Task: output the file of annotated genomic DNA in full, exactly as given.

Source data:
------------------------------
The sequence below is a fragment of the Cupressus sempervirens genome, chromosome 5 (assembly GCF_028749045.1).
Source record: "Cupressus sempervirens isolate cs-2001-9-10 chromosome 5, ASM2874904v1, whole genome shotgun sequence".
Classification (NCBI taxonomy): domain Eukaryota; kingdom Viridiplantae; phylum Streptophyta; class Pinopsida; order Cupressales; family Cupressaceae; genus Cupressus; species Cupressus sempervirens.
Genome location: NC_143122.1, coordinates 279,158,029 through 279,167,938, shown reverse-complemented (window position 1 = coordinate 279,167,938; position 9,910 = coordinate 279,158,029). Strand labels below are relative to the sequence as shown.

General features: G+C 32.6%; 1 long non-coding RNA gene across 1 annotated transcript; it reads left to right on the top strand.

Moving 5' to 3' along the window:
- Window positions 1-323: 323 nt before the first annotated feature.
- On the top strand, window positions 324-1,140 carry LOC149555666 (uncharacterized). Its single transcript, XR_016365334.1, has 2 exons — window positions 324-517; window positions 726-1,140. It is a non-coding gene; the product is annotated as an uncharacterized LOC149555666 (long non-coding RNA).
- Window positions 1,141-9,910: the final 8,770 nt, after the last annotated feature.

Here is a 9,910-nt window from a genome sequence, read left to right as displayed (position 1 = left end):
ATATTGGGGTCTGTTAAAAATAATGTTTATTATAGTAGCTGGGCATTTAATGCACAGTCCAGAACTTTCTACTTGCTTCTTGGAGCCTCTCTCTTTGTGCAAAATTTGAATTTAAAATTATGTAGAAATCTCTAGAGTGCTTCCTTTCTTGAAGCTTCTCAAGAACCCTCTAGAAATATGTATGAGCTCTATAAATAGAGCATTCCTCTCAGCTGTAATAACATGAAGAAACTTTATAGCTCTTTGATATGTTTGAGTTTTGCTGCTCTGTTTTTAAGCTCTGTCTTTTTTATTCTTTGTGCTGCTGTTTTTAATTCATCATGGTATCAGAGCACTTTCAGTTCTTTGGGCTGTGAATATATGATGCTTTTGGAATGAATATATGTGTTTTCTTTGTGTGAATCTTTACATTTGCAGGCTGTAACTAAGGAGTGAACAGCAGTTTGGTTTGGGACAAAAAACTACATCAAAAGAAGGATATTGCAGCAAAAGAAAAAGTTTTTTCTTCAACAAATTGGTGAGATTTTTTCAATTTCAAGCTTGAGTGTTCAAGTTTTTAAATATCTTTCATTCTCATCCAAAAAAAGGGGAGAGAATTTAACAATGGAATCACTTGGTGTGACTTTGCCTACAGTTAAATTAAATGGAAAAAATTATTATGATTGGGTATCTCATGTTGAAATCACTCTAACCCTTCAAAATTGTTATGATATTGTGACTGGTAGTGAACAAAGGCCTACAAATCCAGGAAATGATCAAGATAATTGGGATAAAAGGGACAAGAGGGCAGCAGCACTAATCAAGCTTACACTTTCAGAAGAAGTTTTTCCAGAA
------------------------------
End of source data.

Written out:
The sequence below is a fragment of the Cupressus sempervirens genome, chromosome 5 (assembly GCF_028749045.1).
Source record: "Cupressus sempervirens isolate cs-2001-9-10 chromosome 5, ASM2874904v1, whole genome shotgun sequence".
Classification (NCBI taxonomy): domain Eukaryota; kingdom Viridiplantae; phylum Streptophyta; class Pinopsida; order Cupressales; family Cupressaceae; genus Cupressus; species Cupressus sempervirens.
Genome location: NC_143122.1, coordinates 279,158,029 through 279,167,938, shown reverse-complemented (window position 1 = coordinate 279,167,938; position 9,910 = coordinate 279,158,029). Strand labels below are relative to the sequence as shown.

General features: G+C 32.6%; 1 long non-coding RNA gene across 1 annotated transcript; it reads left to right on the top strand.

Moving 5' to 3' along the window:
- Window positions 1-323: 323 nt before the first annotated feature.
- On the top strand, window positions 324-1,140 carry LOC149555666 (uncharacterized). Its single transcript, XR_016365334.1, has 2 exons — window positions 324-517; window positions 726-1,140. It is a non-coding gene; the product is annotated as an uncharacterized LOC149555666 (long non-coding RNA).
- Window positions 1,141-9,910: the final 8,770 nt, after the last annotated feature.

Here is a 9,910-nt window from a genome sequence, read left to right as displayed (position 1 = left end):
ATATTGGGGTCTGTTAAAAATAATGTTTATTATAGTAGCTGGGCATTTAATGCACAGTCCAGAACTTTCTACTTGCTTCTTGGAGCCTCTCTCTTTGTGCAAAATTTGAATTTAAAATTATGTAGAAATCTCTAGAGTGCTTCCTTTCTTGAAGCTTCTCAAGAACCCTCTAGAAATATGTATGAGCTCTATAAATAGAGCATTCCTCTCAGCTGTAATAACATGAAGAAACTTTATAGCTCTTTGATATGTTTGAGTTTTGCTGCTCTGTTTTTAAGCTCTGTCTTTTTTATTCTTTGTGCTGCTGTTTTTAATTCATCATGGTATCAGAGCACTTTCAGTTCTTTGGGCTGTGAATATATGATGCTTTTGGAATGAATATATGTGTTTTCTTTGTGTGAATCTTTACATTTGCAGGCTGTAACTAAGGAGTGAACAGCAGTTTGGTTTGGGACAAAAAACTACATCAAAAGAAGGATATTGCAGCAAAAGAAAAAGTTTTTTCTTCAACAAATTGGTGAGATTTTTTCAATTTCAAGCTTGAGTGTTCAAGTTTTTAAATATCTTTCATTCTCATCCAAAAAAAGGGGAGAGAATTTAACAATGGAATCACTTGGTGTGACTTTGCCTACAGTTAAATTAAATGGAAAAAATTATTATGATTGGGTATCTCATGTTGAAATCACTCTAACCCTTCAAAATTGTTATGATATTGTGACTGGTAGTGAACAAAGGCCTACAAATCCAGGAAATGATCAAGATAATTGGGATAAAAGGGACAAGAGGGCAGCAGCACTAATCAAGCTTACACTTTCAGAAGAAGTTTTTCCAGAA